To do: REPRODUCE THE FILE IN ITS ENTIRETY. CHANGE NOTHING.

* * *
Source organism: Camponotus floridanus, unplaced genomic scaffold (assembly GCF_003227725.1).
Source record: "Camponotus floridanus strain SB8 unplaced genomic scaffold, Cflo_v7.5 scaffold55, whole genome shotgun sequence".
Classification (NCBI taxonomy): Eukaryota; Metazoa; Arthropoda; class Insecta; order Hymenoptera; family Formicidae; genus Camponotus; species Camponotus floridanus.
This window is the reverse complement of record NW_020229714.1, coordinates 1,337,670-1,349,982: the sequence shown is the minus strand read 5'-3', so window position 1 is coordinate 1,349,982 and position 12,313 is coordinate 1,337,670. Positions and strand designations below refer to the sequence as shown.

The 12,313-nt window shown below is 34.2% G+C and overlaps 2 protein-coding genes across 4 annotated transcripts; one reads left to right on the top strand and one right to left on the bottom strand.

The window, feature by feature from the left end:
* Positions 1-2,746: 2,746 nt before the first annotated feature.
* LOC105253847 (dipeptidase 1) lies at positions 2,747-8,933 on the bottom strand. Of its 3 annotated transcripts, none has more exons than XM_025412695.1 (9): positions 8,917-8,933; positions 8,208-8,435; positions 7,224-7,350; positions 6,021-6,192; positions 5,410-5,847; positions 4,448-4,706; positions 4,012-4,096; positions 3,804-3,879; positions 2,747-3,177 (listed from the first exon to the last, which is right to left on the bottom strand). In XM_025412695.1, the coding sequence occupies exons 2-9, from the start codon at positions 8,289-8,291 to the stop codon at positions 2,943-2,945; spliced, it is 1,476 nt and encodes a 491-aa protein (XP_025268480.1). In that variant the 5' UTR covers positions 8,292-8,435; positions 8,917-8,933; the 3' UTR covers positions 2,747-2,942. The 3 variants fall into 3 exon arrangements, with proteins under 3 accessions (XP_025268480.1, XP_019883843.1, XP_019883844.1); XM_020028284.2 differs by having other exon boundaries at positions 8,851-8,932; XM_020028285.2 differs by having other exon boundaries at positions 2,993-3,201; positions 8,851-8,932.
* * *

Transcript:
Source organism: Camponotus floridanus, unplaced genomic scaffold (assembly GCF_003227725.1).
Source record: "Camponotus floridanus strain SB8 unplaced genomic scaffold, Cflo_v7.5 scaffold55, whole genome shotgun sequence".
Classification (NCBI taxonomy): Eukaryota; Metazoa; Arthropoda; class Insecta; order Hymenoptera; family Formicidae; genus Camponotus; species Camponotus floridanus.
This window is the reverse complement of record NW_020229714.1, coordinates 1,337,670-1,349,982: the sequence shown is the minus strand read 5'-3', so window position 1 is coordinate 1,349,982 and position 12,313 is coordinate 1,337,670. Positions and strand designations below refer to the sequence as shown.

The 12,313-nt window shown below is 34.2% G+C and overlaps 2 protein-coding genes across 4 annotated transcripts; one reads left to right on the top strand and one right to left on the bottom strand.

The window, feature by feature from the left end:
* Positions 1-2,746: 2,746 nt before the first annotated feature.
* LOC105253847 (dipeptidase 1) lies at positions 2,747-8,933 on the bottom strand. Of its 3 annotated transcripts, none has more exons than XM_025412695.1 (9): positions 8,917-8,933; positions 8,208-8,435; positions 7,224-7,350; positions 6,021-6,192; positions 5,410-5,847; positions 4,448-4,706; positions 4,012-4,096; positions 3,804-3,879; positions 2,747-3,177 (listed from the first exon to the last, which is right to left on the bottom strand). In XM_025412695.1, the coding sequence occupies exons 2-9, from the start codon at positions 8,289-8,291 to the stop codon at positions 2,943-2,945; spliced, it is 1,476 nt and encodes a 491-aa protein (XP_025268480.1). In that variant the 5' UTR covers positions 8,292-8,435; positions 8,917-8,933; the 3' UTR covers positions 2,747-2,942. The 3 variants fall into 3 exon arrangements, with proteins under 3 accessions (XP_025268480.1, XP_019883843.1, XP_019883844.1); XM_020028284.2 differs by having other exon boundaries at positions 8,851-8,932; XM_020028285.2 differs by having other exon boundaries at positions 2,993-3,201; positions 8,851-8,932.